From bedtime stories to essential education: Imagineland’s transformation
Every good story needs a moral.
Particularly when it comes to stories for young children, the ones that are both entertaining and provide an ethical compass are always the most memorable.
What was initially a collection of bedtime stories has grown to become a crucial resource for teaching 3 to 5-year-olds how to improve their social skills, emotional capabilities and consciousness about their environment.
“The original stories for Imagineland were those which I invented for my own children,” explains the creator of Imagineland, Dr Charles Margerison.
“I would come home rather tired from work and they would ask me to read a story. Usually I felt the written stories from books were a bit repetitive. I decided it would be better if I invented the story and we all went on a journey to meet the characters that I had created.”
“They would ask questions about the characters as we walked. For example, with Roley Poley they would ask ‘why did he roll down hills’ or ‘how fast did he go’. By asking me questions, they inspired me to develop the story in a way that was more interactive.”
Imagineland has grown to become a series of multimedia-rich episodes that follow the adventures of siblings Amy, Alex, Dan and Sofia as they explore their surroundings.
Each story in the series has been written with specific educational outcomes.
The episodes encourage kids to learn about society and working with one another.
They teach respect for nature, respect for others and they provide guidelines for how to develop strong personal habits that lead to success in later life.
“In discussing the idea of the stories with people who were teaching in kindergartens and preschools, I realised that they wanted examples of characters who could teach the students ideas about social behaviour,” says Dr Margerison.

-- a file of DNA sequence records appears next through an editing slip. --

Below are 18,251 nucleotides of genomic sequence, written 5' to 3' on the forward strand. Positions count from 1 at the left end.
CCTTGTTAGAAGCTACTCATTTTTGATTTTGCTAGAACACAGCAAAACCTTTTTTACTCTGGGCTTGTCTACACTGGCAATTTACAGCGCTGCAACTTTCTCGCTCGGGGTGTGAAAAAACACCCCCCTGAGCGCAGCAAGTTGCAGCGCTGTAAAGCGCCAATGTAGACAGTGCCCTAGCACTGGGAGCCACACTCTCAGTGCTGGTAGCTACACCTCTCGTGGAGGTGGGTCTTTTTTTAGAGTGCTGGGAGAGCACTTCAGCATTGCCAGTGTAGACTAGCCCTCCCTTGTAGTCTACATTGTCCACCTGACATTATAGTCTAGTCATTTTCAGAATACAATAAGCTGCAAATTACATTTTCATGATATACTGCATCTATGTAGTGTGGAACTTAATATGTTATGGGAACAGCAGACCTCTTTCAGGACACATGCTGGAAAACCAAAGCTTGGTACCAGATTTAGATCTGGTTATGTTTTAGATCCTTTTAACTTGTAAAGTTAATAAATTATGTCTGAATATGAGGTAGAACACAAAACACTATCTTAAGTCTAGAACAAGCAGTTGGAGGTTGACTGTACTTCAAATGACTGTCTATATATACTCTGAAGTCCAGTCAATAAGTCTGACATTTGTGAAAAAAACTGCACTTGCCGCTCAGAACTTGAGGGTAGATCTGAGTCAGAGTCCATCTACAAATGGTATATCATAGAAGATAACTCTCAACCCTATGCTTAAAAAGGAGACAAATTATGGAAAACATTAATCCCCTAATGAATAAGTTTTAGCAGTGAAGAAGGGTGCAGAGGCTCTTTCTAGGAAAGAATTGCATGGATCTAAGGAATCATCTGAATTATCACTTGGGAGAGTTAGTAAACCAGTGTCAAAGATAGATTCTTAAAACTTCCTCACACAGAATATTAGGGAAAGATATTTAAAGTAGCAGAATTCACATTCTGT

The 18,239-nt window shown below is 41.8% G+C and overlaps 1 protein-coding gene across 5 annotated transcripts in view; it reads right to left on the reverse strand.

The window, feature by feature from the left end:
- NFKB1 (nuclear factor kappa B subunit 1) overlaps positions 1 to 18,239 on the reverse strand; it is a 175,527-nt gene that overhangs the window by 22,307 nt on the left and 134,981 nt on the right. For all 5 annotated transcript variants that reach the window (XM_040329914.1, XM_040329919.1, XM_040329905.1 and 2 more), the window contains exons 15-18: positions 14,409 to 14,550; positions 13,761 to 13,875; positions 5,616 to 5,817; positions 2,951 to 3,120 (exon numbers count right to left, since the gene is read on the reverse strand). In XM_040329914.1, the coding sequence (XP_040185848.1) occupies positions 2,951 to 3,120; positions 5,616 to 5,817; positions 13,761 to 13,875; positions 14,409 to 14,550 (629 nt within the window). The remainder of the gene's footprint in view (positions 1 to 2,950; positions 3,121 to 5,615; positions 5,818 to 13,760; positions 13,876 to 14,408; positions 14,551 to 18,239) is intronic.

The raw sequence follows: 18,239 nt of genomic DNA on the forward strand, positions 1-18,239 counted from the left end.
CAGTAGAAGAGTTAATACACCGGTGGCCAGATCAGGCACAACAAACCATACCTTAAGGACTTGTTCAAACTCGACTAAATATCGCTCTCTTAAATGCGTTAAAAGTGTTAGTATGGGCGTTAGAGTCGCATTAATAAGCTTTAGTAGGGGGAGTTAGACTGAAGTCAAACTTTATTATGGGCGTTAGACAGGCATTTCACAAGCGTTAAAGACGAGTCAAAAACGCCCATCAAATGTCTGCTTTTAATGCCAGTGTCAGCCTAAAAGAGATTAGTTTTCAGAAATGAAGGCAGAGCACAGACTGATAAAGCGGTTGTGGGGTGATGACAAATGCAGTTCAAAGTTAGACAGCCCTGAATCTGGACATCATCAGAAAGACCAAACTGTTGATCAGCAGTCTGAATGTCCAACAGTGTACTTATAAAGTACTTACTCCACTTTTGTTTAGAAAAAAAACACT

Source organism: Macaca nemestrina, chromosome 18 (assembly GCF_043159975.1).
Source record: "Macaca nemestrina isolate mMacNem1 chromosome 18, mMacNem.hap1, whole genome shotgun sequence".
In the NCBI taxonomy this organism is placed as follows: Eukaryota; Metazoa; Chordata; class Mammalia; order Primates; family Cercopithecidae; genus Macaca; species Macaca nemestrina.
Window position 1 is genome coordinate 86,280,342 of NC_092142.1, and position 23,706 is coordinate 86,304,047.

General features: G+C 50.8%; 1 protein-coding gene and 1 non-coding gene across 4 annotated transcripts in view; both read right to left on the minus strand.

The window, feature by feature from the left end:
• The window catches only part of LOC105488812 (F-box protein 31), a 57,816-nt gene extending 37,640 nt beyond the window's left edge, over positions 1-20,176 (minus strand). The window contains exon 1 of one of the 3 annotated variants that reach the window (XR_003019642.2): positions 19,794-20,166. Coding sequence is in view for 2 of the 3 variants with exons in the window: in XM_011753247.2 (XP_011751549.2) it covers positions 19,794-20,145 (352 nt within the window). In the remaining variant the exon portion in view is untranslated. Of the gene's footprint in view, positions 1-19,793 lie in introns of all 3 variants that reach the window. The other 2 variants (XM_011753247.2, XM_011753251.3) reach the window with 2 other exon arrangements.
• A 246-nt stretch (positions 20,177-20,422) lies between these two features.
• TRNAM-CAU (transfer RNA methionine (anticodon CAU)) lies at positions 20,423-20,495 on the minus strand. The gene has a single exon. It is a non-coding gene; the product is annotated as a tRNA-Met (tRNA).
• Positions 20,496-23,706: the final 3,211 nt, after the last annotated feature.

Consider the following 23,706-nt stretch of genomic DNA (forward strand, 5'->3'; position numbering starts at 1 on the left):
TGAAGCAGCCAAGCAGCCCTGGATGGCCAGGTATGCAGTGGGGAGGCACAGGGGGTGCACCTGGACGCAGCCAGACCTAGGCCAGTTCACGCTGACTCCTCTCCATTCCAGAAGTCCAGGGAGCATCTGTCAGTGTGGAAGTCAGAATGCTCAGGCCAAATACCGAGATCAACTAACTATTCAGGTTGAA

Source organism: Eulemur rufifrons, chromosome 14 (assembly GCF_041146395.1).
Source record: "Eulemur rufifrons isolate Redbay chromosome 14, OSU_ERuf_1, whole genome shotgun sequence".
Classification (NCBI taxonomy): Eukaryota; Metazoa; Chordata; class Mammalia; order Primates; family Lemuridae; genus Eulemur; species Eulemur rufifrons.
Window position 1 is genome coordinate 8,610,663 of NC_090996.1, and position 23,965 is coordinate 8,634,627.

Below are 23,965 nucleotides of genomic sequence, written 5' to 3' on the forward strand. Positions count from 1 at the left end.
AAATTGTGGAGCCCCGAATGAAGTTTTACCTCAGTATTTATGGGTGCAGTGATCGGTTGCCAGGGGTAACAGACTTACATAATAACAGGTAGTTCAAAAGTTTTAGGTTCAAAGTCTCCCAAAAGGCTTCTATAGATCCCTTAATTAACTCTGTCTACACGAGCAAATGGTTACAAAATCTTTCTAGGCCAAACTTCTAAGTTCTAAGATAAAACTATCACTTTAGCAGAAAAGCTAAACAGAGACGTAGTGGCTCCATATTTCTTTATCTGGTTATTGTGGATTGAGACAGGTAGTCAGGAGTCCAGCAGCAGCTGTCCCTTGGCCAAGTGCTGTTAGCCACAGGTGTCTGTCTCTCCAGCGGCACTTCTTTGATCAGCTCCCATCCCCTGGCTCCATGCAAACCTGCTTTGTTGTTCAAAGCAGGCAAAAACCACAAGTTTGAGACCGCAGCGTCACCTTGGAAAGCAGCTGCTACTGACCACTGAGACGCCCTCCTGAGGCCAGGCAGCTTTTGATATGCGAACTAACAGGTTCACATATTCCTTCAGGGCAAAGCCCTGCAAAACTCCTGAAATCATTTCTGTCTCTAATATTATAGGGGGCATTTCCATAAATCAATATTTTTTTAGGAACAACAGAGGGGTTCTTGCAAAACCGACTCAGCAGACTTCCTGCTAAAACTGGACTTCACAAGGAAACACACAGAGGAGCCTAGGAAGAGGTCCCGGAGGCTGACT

“This could be the determination to work hard or giving the kids the understanding of protecting the environment.”
For example, ‘Hairy Herby’ is an Imagineland story where the siblings are travelling through the forest without realising they are disturbing the creatures that live in the area, including a small insect named Hairy Herby.
The kids learn about Hairy Herby’s way of life and how next time they should take better care when walking through different habitats.
“The idea was always to take up what the teachers were saying we need to do in showing children how to be socially responsible,” says Dr Margerison.
“We need to raise their level of aspiration, we need to help them respect and help each other. They are the themes I have transferred into stories reflecting characters in Imagineland.”
Imagineland has already been successfully trialled in classrooms throughout the United Kingdom and Australia.
So far the feedback has been overwhelmingly positive.
Teachers are praising Imagineland’s ability to get kids active, both physically and mentally.
After watching ‘Roley Poley’, a story about a mole who is a world champion at rolling down hills, one class was particularly inspired.
“Michelle Ravenscroft the teacher said immediately the children were up on their feet dancing,” says Dr Margerison.
“She took them outside and they wanted to set up their own world championship just like Roley Poley."
“We have found the children become proactive, they take on the message from the story, they get out and do things rather than just listening to it. That is the important thing, we want the children to become active rather than passive.”
The Imagineland website is currently in its beta testing phase but is already available to all schools who wish to participate.